A schedule and 'no' will get amazing things achieved.

- Nicholas Bate

The Accident That Didn't Happen

Two businesspeople talking at a table over a laptop with line charts


[Photo by rawpixel at Unsplash]

It is the accident that didn't happen. The lawsuit that was avoided. The negative story that was never published because a negative story didn't exist.

Don't just recognize those who perform well in a crisis. Reward those who are far-sighted enough to prevent problems from occurring in the first place. 

They are quiet heroes.

Monday, July 23, 2018

Quick Look

The trailer for "The Station Agent."

Sure



[Photo by Marco Secchi at Unsplash]

Stress-Reducing. Perspective-Providing. Awe-Inspiring.




[Photo by Nathan Anderson at Unsplash]


FutureLawyer, NASA, and Debussy take us to the moon.

I need to put that video on a loop on my computer screen.

Fun Times at Court

The trailer for "The Favourite."

Don't Know



[Photo by Michael Liao at Unsplash]

  1. Which items did the customers like best? Don't know.
  2. Which did they like least? Don't know.
  3. How much time did we spend on it? Don't know.
  4. Could any money have been saved? Don't know.
  5. What are the risks? Don't know.
  6. What could have been done better? Don't know.
  7. How much advertising was done? Don't know.
  8. How much did the ads cost? Don't know.
  9. What were the best ads? Don't know.
  10. Does anything need to be updated? Don't know.
  11. Are there any programs that should be dropped? Don't know.
  12. What do we need to do more of? Don't know.
  13. What are our competitors up to? Don't know.
  14. Should we try social media? Don't know.
  15. Are we rewarding poor conduct? Don't know.
  16. How do we create a customer? Don't know.
  17. How do we lose customers? Don't know.
  18. Which practices or programs do we need to clone? Don't know.
  19. What could we do more quickly? Don't know.
  20. What do people think of us? Don't know.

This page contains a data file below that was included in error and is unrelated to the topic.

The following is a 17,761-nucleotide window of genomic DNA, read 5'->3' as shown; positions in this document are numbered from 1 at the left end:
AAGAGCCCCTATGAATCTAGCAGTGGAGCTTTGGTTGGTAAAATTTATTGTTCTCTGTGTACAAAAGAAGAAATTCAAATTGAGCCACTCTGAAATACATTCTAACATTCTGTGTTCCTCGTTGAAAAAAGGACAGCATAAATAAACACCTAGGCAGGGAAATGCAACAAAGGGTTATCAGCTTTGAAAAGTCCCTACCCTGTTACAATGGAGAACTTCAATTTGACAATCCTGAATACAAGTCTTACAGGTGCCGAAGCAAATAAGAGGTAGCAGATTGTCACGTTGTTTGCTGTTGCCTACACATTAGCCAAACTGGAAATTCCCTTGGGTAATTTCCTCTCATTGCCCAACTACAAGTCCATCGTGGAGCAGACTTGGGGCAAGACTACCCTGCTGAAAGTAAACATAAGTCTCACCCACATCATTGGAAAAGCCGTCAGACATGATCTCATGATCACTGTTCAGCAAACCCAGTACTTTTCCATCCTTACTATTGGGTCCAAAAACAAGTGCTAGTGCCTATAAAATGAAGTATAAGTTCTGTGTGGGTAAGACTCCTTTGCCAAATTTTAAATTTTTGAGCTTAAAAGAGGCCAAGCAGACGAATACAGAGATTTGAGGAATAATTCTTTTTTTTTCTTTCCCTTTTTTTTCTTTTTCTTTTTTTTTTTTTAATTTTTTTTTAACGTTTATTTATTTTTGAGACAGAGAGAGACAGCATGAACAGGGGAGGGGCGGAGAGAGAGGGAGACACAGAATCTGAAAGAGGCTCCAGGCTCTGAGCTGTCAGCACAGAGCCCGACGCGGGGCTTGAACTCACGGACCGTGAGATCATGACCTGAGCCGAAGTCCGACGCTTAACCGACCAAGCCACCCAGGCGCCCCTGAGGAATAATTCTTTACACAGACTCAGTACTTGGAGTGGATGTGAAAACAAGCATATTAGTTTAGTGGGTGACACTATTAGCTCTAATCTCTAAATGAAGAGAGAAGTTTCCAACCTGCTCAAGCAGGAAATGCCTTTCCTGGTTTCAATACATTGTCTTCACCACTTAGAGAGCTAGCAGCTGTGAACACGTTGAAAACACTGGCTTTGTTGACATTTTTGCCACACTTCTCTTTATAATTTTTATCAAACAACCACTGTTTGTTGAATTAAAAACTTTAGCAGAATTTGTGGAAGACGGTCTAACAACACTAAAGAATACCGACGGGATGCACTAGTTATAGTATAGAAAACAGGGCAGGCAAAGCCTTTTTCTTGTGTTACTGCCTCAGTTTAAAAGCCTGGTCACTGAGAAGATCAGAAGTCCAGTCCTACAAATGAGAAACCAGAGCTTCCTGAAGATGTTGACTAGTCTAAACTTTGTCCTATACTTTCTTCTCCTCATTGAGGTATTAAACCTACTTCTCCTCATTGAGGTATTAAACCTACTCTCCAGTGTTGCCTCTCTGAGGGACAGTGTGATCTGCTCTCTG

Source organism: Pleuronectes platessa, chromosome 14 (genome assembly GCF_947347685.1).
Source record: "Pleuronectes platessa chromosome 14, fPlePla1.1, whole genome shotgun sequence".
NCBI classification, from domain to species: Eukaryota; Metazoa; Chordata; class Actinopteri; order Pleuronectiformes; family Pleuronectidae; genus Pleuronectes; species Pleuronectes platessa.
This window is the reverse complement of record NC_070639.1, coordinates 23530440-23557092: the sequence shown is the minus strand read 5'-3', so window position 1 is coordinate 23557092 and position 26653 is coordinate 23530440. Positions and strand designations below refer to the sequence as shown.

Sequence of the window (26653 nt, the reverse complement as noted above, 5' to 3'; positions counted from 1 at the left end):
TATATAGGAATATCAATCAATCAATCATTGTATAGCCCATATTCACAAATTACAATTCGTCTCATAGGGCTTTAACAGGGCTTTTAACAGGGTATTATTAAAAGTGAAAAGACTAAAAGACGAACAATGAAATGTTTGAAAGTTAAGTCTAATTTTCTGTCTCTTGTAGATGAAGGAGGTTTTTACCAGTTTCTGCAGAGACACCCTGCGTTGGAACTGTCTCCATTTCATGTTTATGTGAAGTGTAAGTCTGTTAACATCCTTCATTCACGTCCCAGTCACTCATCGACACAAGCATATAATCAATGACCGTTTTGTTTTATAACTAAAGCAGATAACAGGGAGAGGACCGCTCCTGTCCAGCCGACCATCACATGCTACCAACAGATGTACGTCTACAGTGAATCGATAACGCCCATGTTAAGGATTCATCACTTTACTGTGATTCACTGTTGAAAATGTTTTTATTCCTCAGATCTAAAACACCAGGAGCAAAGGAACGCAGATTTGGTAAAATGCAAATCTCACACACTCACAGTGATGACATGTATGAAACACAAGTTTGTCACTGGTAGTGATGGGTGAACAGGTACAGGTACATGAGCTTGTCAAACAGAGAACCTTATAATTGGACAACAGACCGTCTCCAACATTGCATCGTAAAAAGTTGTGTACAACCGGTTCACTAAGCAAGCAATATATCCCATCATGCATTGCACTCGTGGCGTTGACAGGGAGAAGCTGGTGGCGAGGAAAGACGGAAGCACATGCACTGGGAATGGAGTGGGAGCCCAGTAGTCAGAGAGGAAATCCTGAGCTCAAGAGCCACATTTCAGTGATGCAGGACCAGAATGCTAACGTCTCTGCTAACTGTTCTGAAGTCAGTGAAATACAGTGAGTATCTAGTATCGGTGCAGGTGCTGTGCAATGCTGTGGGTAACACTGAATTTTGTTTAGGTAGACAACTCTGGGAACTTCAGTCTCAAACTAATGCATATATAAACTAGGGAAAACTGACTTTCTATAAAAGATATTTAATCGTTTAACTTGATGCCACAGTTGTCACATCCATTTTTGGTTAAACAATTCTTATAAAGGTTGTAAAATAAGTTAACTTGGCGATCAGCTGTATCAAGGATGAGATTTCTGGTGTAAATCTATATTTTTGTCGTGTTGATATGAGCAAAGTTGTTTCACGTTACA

21. How can we do better? Don't know.

Get Some Big Mo for Monday

Mozart, of course, at Cultural Offering.

Quote of the Day

Think like a gardener, work like a carpenter.

- Slogan at Spartak Tennis Club, Moscow

Saturday, July 21, 2018

Bizarre and Funny: Check It Out

Image result for the price you pay aidan truhen

Some More "Feel Good" Movies from Hollywood



Horror film alert. The trailers for:
Just once I'd like to see a film where when people are told not to enter a room, they don't. 

Justice as a Game of Chance


If justice is a neutral process - with no effort by judges to rein in extreme claims or dubious defenses - then people know they can't rely on their instincts of what's reasonable. They become self-conscious and defensive in daily dealings. For them to feel free in daily interactions, legal boundaries must correspond with their reasonable sense of right and wrong. 

- Philip K. Howard

Old School: The Allure of a Tangible Product


Following the Old School redevelopment updates at Anderson Layman's Blog has been a pleasure.

[For the latest, see the boiler room update and the paving of the parking area.]

Their first tenant will arrive in August.

The Joys of Summer

The trailer for "Stealing Beauty."

The Formidable Complaint of the Patient Person



The Hammock Papers - always a place for calm deliberation - has an observation by William F. Buckley Jr. on complaining.

The Incomparable Bate